There is nothing quite like the thrill of working on music that is completely new and has never been seen, never mind played or sung, by another performer. If you enjoy working on new music, do consider commissioning a new piece. It may be far less expensive than you imagine it would be. In this guest blog post, Ruth Carlyle describes how she and her husband Nic Carlyle commissioned David Barton to compose the music for a song cycle: ‘By Woodland Ways’.
Inspiration for new music can come from all sorts of sources, perhaps a poem or an experience. ‘By Woodland Ways’ started with a painting by my husband, Nic Carlyle. Taking imaginary walks through the paths of the painting, I was struck first of all by a cluster of three trees beside a track, which made me think about dryads, or wood nymphs. There were also paths moving into and out of woods in the painting.
The images led me to write a set of poems:
- ‘To lose or find yourself’ – with panpipes calling a traveller into the woods
- ‘Circling the light’ – time passing around a fireside
- ‘Dryad’s song’ – a dryad’s call to and release of the traveller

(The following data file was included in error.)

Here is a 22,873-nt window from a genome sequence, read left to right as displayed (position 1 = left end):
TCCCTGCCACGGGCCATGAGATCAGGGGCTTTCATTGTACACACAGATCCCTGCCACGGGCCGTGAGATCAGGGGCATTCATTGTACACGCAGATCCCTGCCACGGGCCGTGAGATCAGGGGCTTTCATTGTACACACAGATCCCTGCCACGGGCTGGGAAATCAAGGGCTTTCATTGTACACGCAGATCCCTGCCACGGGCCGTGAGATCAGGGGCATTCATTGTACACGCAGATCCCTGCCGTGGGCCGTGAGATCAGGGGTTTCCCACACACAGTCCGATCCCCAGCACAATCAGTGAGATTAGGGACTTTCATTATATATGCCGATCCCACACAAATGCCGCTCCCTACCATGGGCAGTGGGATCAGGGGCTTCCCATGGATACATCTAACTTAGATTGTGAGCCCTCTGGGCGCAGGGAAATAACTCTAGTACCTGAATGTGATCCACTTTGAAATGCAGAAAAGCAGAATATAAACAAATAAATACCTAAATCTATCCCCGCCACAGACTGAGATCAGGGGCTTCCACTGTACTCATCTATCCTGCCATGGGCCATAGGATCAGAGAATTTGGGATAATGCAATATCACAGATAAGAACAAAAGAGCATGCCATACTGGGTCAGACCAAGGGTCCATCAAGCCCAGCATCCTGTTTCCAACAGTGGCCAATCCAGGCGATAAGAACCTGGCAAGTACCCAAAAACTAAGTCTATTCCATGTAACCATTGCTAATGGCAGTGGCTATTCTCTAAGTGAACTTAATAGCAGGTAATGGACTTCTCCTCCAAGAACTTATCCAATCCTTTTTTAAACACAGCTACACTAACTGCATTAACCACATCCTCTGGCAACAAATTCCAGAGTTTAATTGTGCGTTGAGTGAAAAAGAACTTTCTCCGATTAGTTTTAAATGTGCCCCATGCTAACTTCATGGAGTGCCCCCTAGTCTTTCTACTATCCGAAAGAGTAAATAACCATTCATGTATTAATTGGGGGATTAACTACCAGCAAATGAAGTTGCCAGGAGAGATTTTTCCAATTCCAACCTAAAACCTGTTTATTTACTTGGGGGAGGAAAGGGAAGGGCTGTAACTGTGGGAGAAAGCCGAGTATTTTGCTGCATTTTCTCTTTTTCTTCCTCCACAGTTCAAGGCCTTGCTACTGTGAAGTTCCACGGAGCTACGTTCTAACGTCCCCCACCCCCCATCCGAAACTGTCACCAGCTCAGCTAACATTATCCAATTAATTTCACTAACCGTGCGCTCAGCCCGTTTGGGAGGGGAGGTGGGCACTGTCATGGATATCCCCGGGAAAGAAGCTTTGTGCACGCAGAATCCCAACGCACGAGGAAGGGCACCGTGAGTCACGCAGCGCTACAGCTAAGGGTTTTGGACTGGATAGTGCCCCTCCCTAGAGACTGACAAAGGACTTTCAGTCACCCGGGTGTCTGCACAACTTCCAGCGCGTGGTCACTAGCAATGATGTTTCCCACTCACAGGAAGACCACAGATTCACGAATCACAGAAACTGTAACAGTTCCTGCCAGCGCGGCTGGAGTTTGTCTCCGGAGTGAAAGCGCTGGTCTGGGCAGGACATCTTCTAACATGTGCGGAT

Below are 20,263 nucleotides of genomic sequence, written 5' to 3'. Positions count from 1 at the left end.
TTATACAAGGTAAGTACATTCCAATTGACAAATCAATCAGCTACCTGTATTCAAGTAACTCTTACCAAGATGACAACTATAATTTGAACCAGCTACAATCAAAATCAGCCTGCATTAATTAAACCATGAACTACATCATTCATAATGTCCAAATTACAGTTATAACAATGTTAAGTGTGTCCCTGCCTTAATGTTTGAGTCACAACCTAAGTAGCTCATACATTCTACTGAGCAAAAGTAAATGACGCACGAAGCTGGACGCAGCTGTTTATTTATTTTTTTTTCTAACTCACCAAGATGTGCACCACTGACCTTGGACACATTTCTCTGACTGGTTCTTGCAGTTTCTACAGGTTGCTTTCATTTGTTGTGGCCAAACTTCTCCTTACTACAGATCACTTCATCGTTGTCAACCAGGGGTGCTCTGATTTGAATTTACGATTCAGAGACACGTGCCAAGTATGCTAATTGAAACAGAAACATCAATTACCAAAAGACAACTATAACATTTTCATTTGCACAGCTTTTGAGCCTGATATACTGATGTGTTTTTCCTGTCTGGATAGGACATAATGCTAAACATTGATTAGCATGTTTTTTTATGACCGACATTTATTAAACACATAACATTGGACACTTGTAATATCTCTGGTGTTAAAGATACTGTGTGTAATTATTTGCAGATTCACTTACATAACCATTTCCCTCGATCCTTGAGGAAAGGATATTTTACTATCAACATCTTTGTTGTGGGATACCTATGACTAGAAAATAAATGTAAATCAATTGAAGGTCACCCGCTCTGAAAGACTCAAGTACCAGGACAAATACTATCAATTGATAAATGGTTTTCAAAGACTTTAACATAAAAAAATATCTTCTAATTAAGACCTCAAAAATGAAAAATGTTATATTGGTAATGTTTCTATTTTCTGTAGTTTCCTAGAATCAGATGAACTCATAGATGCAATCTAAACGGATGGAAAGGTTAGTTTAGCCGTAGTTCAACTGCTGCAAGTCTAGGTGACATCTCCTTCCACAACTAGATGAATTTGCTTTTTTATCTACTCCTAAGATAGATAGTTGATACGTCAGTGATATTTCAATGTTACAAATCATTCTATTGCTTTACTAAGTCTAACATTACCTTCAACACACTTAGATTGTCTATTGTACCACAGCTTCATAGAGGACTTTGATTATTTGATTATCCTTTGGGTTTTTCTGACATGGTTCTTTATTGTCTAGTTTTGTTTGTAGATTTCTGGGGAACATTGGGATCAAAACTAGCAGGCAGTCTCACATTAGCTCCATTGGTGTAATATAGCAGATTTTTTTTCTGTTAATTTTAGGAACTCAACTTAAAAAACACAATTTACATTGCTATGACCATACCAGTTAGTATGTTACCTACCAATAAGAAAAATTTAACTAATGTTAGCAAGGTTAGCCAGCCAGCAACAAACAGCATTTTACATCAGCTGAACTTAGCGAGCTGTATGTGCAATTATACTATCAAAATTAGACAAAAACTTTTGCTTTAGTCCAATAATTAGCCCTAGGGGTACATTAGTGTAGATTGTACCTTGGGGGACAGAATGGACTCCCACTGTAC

- ‘Wayfarers’ blessing’ – a blessing for all who travel, as the traveller leaves the wood
Nic and I approached David to set the poems to music for voice and piano, starting with ‘Dryad’s song’. We agreed styles for the different songs; for example, the style of ‘Circling the light’ reflects playground songs and American folk music arrangements.
You do not have to write words to be set for a song. You could be asking for an arrangement of a traditional song for a particular instrument, or a piece inspired by photographs of a place. If you are commissioning a setting of an existing poem, you need to check whether it is in copyright – and to get permission to use the words if they are still in copyright. From the perspective of recording music, you need to check both US and UK copyright. US copyright covers works published less than 100 years ago. UK copyright covers works up to 70 years after the death of the author.
Working with David on the commissions was a flexible process, as he shared drafts of the work in progress to check that the work met the expectations that Nic and I had as commissioners. David also worked with me to record the songs and make them available on major music platforms.
I have also worked with Helen Sanderson White on a setting of another of my poems, ‘A Homely Blessing’. Many composers are very happy to be approached for potential commissions. You do not have to be a conductor or a professional musician to commission music. If you like new music, or know someone who would like new music for a special occasion, do consider making a commission.
For further details of commissioning David click here.
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